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An EU (SPINNING) class in trade marks becoming generic terms…


3rd Dec 2018

Purpose of a trade mark and what happens if it becomes generic?

The essential function of a trade mark is to distinguish the origin of goods and services of one undertaking from those of another undertaking. A registered trade mark gives the owner a monopoly right that prevents others from freely using the same or similar mark.

If a trade mark is used to the extent that it becomes generic and is used in trade to stand for the actual product or service, it ultimately fails to fulfil its essential function, and should therefore be left free for others to use.

A trade mark can only be cancelled on grounds that it has become a generic term if two conditions are met (under Article 51(1)(b) EUTMR):-

  1. It must be objectively established that the trade mark has become the common name in the trade for the product or service in respect of which it is registered; and
  2. The loss of distinctive character of the trade mark must have occurred in consequence of acts or inactivity of the trade mark proprietor

Background

In April 2000, Mad Dogg Athletics, Inc obtained registration of the word mark SPINNING in the European Union for goods and services:-

  • class 9 “audio and video cassettes”
  • class 28 “exercise equipment”
  • class 41 “exercise training”

For the gym-goers amongst us, the term “SPINNING” is well-known. People tend to know and refer to “SPINNING” as an indoor cycling class that is led by an instructor. The classes vary according to intensity, tempo and general format. It is normally a guaranteed high intensity class with loud music, calls from the instructor constantly telling you to “turn up your resistance”, a lot of sweat and jelly legs afterwards.

Mad Dogg claims to have trained over 200,000 SPINNNG instructors worldwide, with 46,528 certified instructors in Europe between 2002 to 2012.

Do those partaking in the classes or the gym traders putting on those classes know that the term “SPINNING” is in fact a trade mark of origin and not just a term used as the name of an exercise class?

The EU Court has held that it is now, the latter. The term “SPINNING” is generic because it has been used to the extent that it is now a common name for a type of exercise training and the exercise equipment used in this training.

Whilst the term “SPINNING” might once have been held distinctive enough to function as a trade mark, it no longer is and should be a term that is free for others to use.

There are some interesting points that came from this decision, particularly for owners of EUTMs and the potential risk of losing their EUTM for any reason, if they do not vigilantly protect and enforce their rights across the European Union. It also raises a serious point about the need for trade mark owners to properly control and police its authorised licensees’ use of their trade marks.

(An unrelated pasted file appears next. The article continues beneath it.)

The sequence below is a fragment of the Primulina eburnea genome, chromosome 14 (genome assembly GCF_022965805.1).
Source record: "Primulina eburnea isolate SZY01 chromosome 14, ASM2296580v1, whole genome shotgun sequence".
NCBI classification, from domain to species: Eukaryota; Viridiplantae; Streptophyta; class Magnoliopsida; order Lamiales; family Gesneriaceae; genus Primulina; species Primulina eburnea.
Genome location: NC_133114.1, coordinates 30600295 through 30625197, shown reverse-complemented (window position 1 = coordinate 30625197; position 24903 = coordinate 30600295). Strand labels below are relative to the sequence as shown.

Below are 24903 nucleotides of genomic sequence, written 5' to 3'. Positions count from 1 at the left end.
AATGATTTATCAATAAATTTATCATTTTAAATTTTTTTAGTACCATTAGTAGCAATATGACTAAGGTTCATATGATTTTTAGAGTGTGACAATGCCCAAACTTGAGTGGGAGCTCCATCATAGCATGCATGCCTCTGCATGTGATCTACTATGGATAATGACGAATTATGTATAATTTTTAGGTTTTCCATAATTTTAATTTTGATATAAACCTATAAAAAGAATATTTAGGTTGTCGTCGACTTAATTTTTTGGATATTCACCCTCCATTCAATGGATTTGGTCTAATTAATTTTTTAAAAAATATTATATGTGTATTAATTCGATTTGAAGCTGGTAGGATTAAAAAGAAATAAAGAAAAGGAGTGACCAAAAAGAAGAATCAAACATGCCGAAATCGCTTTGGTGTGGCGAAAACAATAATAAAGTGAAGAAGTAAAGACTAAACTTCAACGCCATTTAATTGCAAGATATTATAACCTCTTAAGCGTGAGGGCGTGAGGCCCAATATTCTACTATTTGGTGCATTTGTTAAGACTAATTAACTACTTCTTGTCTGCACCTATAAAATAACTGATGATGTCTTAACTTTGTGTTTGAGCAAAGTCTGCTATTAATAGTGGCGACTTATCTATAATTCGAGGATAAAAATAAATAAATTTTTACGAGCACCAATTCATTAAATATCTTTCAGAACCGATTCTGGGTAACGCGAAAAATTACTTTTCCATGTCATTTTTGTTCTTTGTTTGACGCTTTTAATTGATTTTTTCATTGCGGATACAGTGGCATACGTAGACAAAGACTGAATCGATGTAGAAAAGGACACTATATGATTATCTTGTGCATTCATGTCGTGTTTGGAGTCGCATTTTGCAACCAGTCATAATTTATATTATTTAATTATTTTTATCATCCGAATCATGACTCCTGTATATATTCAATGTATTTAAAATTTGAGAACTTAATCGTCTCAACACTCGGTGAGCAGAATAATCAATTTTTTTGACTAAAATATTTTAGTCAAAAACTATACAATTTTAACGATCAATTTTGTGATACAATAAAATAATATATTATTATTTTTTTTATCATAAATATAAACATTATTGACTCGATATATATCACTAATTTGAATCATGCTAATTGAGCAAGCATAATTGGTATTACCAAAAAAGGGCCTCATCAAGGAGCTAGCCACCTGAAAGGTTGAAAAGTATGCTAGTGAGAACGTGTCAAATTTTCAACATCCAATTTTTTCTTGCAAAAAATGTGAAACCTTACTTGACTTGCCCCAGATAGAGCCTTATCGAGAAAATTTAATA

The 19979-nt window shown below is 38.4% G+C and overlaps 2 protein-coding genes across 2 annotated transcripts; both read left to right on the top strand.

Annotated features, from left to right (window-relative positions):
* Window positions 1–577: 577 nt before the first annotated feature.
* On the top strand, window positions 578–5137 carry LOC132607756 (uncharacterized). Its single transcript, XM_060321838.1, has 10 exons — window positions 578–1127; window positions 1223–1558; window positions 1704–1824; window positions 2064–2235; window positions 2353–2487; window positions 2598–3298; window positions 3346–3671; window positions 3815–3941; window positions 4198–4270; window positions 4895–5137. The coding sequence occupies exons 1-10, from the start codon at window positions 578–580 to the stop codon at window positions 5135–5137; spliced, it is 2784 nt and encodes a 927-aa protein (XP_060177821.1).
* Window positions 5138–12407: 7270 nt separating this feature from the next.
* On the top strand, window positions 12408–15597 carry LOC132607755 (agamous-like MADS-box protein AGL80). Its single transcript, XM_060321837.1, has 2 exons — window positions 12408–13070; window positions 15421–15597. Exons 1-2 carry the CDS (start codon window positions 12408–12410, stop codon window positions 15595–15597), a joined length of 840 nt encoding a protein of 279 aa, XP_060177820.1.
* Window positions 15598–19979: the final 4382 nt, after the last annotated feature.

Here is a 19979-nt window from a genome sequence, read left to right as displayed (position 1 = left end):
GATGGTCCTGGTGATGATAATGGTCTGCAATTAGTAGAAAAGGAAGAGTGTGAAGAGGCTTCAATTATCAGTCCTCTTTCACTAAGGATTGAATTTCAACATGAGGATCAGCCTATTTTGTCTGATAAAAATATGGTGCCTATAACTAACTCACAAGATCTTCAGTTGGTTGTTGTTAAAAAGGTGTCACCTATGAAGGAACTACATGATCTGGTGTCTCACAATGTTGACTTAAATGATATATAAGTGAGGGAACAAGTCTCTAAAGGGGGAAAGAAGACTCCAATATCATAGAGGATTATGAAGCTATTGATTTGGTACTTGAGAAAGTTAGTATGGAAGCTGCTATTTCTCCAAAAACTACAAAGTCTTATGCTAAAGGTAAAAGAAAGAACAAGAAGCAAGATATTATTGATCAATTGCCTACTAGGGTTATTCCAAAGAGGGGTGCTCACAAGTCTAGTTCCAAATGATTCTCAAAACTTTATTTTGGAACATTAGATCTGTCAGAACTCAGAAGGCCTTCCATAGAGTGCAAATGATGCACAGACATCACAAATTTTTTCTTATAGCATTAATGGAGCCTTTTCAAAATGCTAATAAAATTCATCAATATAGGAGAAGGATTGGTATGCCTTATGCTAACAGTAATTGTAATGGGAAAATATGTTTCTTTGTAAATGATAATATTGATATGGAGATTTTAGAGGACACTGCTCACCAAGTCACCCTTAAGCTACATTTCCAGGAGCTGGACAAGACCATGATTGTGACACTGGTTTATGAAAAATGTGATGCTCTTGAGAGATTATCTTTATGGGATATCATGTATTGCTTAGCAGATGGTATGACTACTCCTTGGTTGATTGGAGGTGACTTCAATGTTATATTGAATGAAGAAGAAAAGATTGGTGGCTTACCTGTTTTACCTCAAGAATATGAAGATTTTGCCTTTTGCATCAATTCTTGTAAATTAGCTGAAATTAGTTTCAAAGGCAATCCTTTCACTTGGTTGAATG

Cancellation Action against EU trade mark SPINNING

Mad Dogg’s word mark SPINNING was registered in the EU for 12 years until it became subject to a cancellation action by Aerospinning Master Franchising Ltd.

Aerospinning argued that suggestive terms such as “SPINNING” are particularly suitable for adoption as the common name in the trade for an entire class of product or services because they already evoke or allude to the goods and services for which they are registered.

The EUIPO Cancellation Division agreed and held that the term “SPINNING” is suggestive for “exercise training” and of “exercise equipment” because parts of the equipment used, such as the pedals, do rotate, and lead to the idea that ‘spinning’ is somehow linked to the activity itself.

The trade mark registration was cancelled in its entirety (despite Aerospinning only targeting classes 28 and 41 and not class 9).

Mad Dogg appealed against that decision to the EU Board of Appeal, and subsequently to the EU General Court. At both instances, Mad Dogg was unsuccessful, though the Board of Appeal did allow them to keep the class 9 goods.

Factors to consider when establishing whether a mark has become generic in the European Union

  • Sufficient that a trade mark is generic in only one part of the European Union to be cancelled
    • It doesn’t need to be considered generic across the entire European Union
  • The cancellation applicant can therefore focus its evidence in one country where it might think the trade mark is most likely to be considered generic
    • It doesn’t need to file evidence in multiple or all countries of the European Union
  • The assessment is at the date on which the cancellation action is filed
    • Any evidence and/or conduct of the trade mark owner after that date is irrelevant
  • The perception of the end user plays a decisive role in the assessment of whether the mark has become a common name for a product or service
  • The burden of proving that the mark has become generic and is no longer distinctive lies with the person seeking to cancel the registration (the cancellation applicant)
  • Would the EUIPO accept the mark for registration if it was filed today? If not, the view is it shouldn’t really be allowed to remain registered even if it was once accepted.

Evidence filed in the proceedings

… to satisfy condition #1 of Article 51(1)(b) EUTMR – trade mark has become the common name in the trade for the product or service in respect of which it is registered

  • Aerospinning instructed an independent company to conduct a media analysis, monitoring the use of the term “SPINNING” by media organisations active on the Czech market in 2011